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It was a good run, borrowers, but higher interest rates and a policy-driven slowdown in Ontario home sales will help temper the rapid rate of Canadian credit growth moving forward, RBC suggests.
“Higher borrowing rates against a backdrop of regulatory changes — notably Ontario’s Fair Housing Plan introduced in April — are expected to dampen housing demand and consequently, slow mortgage growth over the coming quarters,” writes Laura Cooper, an RBC economist, in a research note.
According to the Canadian Real Estate Association, national home sales were down by 2.1 per cent in July compared to the previous month, led by declines in the Greater Toronto Area, which has been cooling in the wake of the Fair Housing Plan, including a foreign-homebuyer tax for the Greater Golden Horseshoe and broader provincial rent control measures.
Meantime, mortgage rates have already moved upwards following the Bank of Canada’s move in July to increase the overnight lending rate by 25 basis points to 0.75 per cent.
The first hike from the central bank in seven years, another is expected before the year’s end — and possibly as soon as next week when the bank makes its sixth of eight scheduled interest rate announcements for the year.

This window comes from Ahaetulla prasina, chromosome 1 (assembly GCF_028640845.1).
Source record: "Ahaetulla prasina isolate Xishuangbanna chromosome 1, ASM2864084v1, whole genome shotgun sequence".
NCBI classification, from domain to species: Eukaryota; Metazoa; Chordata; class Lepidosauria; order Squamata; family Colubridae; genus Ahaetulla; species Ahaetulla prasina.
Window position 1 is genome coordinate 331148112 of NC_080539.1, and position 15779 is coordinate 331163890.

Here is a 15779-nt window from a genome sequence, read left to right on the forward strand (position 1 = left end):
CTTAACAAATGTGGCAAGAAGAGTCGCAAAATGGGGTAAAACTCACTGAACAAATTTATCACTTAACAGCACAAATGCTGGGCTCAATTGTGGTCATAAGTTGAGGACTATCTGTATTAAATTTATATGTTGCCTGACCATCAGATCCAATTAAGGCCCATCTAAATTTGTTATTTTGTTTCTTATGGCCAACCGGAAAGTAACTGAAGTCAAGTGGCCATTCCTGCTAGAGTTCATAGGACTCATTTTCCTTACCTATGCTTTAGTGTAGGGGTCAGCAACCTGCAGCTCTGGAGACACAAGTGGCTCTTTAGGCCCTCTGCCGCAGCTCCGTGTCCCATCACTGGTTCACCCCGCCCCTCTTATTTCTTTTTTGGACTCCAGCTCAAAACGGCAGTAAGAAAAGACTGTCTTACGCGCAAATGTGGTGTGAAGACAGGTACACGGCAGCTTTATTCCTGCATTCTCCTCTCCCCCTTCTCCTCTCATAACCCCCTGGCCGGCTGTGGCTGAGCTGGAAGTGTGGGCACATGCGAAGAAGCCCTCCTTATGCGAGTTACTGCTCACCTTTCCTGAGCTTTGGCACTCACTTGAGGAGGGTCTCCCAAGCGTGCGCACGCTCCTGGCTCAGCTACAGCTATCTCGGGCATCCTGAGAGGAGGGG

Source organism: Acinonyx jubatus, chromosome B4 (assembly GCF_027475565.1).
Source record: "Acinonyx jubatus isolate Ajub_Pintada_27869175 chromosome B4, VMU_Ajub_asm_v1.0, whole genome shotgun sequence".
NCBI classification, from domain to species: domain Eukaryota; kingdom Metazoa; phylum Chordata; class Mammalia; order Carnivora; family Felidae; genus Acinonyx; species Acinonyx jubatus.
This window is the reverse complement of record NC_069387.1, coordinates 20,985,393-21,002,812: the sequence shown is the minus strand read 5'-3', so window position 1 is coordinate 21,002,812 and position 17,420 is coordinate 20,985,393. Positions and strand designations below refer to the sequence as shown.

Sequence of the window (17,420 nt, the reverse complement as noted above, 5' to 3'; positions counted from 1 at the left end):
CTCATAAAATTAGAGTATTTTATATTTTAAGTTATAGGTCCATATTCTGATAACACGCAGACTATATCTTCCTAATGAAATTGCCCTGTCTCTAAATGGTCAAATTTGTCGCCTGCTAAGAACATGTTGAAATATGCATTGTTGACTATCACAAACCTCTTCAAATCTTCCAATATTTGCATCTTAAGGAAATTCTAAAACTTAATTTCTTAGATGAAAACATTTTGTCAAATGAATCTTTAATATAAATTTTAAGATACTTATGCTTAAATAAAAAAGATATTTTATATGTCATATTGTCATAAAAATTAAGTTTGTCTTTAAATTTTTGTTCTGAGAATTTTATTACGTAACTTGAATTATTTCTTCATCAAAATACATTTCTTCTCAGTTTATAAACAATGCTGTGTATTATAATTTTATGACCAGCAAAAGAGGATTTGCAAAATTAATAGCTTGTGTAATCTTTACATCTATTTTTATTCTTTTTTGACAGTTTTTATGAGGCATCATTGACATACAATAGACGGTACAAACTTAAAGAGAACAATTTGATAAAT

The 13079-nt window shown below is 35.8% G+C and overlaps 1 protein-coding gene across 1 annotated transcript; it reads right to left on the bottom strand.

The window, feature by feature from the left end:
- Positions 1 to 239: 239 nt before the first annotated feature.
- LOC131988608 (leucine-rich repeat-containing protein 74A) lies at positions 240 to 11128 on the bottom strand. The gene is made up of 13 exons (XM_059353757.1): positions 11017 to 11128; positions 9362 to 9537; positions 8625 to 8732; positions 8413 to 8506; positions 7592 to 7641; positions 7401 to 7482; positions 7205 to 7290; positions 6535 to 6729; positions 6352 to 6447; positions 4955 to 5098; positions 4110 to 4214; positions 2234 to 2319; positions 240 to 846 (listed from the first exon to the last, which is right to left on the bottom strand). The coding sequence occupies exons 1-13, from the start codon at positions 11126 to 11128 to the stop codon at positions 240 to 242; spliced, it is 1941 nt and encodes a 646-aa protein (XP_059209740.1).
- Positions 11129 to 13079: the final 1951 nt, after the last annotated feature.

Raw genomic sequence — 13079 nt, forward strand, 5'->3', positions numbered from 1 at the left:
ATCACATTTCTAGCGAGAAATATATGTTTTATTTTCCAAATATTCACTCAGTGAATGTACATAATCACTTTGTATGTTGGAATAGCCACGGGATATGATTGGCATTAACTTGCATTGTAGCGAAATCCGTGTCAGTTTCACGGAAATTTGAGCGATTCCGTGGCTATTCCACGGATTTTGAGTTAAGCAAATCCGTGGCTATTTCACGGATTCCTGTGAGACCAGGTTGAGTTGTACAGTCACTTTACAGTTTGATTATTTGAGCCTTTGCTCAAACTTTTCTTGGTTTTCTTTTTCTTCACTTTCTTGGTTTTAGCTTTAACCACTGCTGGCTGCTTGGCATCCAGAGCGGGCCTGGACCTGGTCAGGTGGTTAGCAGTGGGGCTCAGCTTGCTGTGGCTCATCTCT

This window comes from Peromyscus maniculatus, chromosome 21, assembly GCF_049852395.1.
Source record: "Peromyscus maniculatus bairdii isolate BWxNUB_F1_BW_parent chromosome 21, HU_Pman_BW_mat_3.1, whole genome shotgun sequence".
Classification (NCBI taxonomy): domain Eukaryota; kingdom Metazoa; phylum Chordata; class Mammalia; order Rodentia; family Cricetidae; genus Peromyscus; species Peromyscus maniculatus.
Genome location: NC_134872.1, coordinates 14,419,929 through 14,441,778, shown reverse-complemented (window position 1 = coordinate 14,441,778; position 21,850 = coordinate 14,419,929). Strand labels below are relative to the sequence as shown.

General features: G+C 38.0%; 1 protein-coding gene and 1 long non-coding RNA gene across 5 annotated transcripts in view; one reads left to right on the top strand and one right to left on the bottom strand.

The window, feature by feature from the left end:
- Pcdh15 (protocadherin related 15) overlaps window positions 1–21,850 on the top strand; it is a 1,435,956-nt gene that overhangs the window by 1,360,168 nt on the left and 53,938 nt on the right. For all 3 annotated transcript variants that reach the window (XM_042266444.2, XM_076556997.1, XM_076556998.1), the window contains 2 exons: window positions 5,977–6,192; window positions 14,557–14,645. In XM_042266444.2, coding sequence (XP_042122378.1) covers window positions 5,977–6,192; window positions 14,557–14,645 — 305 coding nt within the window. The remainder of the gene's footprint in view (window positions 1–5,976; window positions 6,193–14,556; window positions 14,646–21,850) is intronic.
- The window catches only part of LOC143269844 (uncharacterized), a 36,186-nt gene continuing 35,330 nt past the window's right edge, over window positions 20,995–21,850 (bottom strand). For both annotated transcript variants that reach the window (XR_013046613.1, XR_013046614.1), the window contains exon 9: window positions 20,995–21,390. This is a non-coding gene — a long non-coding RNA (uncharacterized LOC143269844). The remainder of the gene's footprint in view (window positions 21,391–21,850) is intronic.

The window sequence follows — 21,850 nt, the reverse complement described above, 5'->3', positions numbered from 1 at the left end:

July’s rate hike arrived during a month when outstanding household credit balances Canada increased by 5.7 per cent compared to a year earlier, the greatest annual increase observed in any month since October 2011, according to RBC.
Canadians’ debt is now coming close to a tally of $2.1 trillion. But RBC isn’t sounding the alarm, thanks in part to positive employment trends which can help borrowers handle higher debt-servicing costs that will nonetheless have a role in curbing future borrowing.
“We anticipate that households on the whole will be able to absorb rising costs given an expected gradual pace of policy tightening and ongoing hiring gains. But as is the case with all goods things — the borrowing binge is likely coming to an end,” Cooper concludes.